Additional Information

Additional Information

Account Navigation

Account Navigation

Currency - All prices are in AUD

Currency - All prices are in AUD
 Loading... Please wait...
Africa World Press & The Red Sea Press

CRITICAL REFLECTIONS ON THE ERITREAN WAR OF INDEPENDENCE: Social Capital, Associational Life, Religion, Ethnicity and Sowing Seeds of Dictatorship, by Gaim Kibreab

$34.95

CRITICAL REFLECTIONS ON THE ERITREAN WAR OF INDEPENDENCE: Social Capital, Associational Life, Religion, Ethnicity and Sowing Seeds of Dictatorship, by Gaim Kibreab

$34.95
SKU:
1569022828
Quantity:
Share

Product Description

Eritrea as home of nine ethno-linguistic and multi-faith groups has the potential ingredients of lethal identity-based conflicts. However, in spite of its potentially conflict-prone social structure, there have never been in the country’s history generalized ethnic or faith-based violent conflicts; save the limited skirmishes that took place in Asmara in February 1950 between the Youth of the Muslim League and the youth of the Unionist Party. The civil wars between the ELF and EPLF during the first half and late 1970s and early 1980s had nothing or little to do with ethnicity or religion. In spite of their appearances, not only were these aberrational events limited to diehard partisan elements, but also both events were rejected and condemned by the civilian population. The reason why the civilian populations are never drawn into sectarian conflicts is because they are endowed with rich stock of social capital. This promotes social trust, norms of reciprocity and cooperation, mutual respect, tolerance and empathy across the social cleavages of faith and ethnicity. These social resources underpin the livelihood systems of the communities that inhabit the different ecological zones. Without such resources, the war of independence against sub-Saharan Africa’s second largest army would have most probably failed.

Given the unhappy scenarios that have been unfolding in the post-independence period and the structural weaknesses and sectarian fragmentations of the opposition, the need to understand Eritrean society and the post-independence situation has never been greater. Some of the fundamental questions addressed include: how did the consecutive foreign occupations affect the state of social capital and associational life of Eritrean society? Why did the groups that later formed the EPLF beak away from the ELF? What would have happened had they accepted the olive branch extended to them by the Awate Conference and later by the First National Congress of the ELF? Was the civil war avoidable? Was the claim of a “lack of alternative” valid? Did the breakaway groups create a democratic alternative? If they did, why did the EPLF resort to violence to suppress internal opposition and stifle every attempt to establish a transitional government of national unity? To what extent did the ELF transform itself into a broad church/mosque and into a democratic organization in the post-First and Second National Congresses? If it did, why did it declare civil war on the breakaway groups and resort to violence to destroy internal opposition? In this powerful and controversial book, Professor Kibreab makes persuasive case that the post-independence situation cannot be understood without a critical reflection on the history of the war of independence.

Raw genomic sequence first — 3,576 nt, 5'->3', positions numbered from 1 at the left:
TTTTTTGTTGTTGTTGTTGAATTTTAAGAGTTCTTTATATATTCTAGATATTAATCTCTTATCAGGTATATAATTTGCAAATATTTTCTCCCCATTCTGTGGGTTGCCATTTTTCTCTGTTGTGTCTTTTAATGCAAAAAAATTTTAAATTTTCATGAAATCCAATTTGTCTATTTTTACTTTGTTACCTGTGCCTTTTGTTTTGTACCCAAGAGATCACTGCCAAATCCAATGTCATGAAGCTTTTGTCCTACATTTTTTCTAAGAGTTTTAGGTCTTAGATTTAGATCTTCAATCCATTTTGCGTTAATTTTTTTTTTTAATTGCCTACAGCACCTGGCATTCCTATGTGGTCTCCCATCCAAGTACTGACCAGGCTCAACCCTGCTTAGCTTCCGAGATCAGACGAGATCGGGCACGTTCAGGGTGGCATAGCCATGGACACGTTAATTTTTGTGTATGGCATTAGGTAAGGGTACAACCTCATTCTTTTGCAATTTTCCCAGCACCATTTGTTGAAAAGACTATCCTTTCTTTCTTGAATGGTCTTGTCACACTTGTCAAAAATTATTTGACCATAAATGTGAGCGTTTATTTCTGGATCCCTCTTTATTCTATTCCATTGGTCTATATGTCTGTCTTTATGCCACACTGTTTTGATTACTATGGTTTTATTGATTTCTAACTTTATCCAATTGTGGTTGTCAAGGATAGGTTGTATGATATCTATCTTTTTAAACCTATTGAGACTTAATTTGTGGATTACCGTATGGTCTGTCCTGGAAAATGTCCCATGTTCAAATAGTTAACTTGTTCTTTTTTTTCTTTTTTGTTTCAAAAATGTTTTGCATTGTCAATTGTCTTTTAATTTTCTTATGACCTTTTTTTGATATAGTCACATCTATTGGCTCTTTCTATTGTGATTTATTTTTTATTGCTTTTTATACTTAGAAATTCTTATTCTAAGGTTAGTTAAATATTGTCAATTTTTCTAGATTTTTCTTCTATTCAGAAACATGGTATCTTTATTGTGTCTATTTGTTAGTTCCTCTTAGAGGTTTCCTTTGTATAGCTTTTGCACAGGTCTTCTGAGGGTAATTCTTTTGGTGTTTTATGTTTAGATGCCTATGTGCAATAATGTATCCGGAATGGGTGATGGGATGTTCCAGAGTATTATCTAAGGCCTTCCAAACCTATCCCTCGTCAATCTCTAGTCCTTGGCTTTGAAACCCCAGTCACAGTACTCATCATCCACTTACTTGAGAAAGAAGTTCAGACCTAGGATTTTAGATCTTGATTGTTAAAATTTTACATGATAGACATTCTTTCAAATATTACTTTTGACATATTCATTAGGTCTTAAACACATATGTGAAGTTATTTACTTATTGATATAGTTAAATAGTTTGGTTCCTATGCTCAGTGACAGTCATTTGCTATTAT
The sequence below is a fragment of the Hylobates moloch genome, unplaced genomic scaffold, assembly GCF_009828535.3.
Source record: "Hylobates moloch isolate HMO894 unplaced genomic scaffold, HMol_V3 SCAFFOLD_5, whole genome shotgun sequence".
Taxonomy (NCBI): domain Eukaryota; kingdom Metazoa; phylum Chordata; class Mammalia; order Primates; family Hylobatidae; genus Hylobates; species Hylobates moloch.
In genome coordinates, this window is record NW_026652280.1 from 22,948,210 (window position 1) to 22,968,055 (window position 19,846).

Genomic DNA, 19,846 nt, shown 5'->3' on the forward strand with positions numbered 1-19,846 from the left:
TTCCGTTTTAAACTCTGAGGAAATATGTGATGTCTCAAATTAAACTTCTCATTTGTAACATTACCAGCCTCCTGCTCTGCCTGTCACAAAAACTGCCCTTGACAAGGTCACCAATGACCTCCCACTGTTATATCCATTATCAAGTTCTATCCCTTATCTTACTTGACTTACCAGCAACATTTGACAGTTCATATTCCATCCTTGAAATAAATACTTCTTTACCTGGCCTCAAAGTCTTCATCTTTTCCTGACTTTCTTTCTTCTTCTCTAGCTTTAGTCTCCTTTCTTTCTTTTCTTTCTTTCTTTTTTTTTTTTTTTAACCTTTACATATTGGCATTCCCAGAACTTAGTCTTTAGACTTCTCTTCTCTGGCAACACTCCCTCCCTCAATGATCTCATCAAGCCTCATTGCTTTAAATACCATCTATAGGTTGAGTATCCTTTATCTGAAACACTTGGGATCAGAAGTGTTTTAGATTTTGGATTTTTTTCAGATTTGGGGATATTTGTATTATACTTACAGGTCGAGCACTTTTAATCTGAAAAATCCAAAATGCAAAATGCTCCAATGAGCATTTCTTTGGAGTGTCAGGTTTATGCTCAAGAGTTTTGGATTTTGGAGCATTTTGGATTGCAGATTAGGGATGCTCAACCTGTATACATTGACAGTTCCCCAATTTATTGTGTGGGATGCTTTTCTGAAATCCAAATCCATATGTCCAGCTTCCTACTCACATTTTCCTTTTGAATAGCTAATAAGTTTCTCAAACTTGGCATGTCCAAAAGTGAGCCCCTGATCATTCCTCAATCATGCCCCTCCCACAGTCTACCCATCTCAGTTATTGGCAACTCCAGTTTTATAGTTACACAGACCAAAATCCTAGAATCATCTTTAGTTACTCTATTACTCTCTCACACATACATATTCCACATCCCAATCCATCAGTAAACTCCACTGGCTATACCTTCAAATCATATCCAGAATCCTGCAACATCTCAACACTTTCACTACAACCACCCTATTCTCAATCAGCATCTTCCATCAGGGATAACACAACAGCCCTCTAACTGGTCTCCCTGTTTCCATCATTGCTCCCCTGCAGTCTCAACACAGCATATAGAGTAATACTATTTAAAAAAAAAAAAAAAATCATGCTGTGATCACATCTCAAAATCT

ABOUT THE AUTHOR
GAIM KIBREAB is Professor and Director of Refugee Studies at London South Bank University. He earned his doctoral degree in Economic History at Uppsala University, Sweden. He is the author of many books and numerous articles on forced migration, development and the environment. His latest books include People on the Edge in the Horn; State Intervention and the Environment in Sudan, 1889-1989.

CATEGORY
Politics, History/AFRICA

Product Reviews

Find Similar Products by Category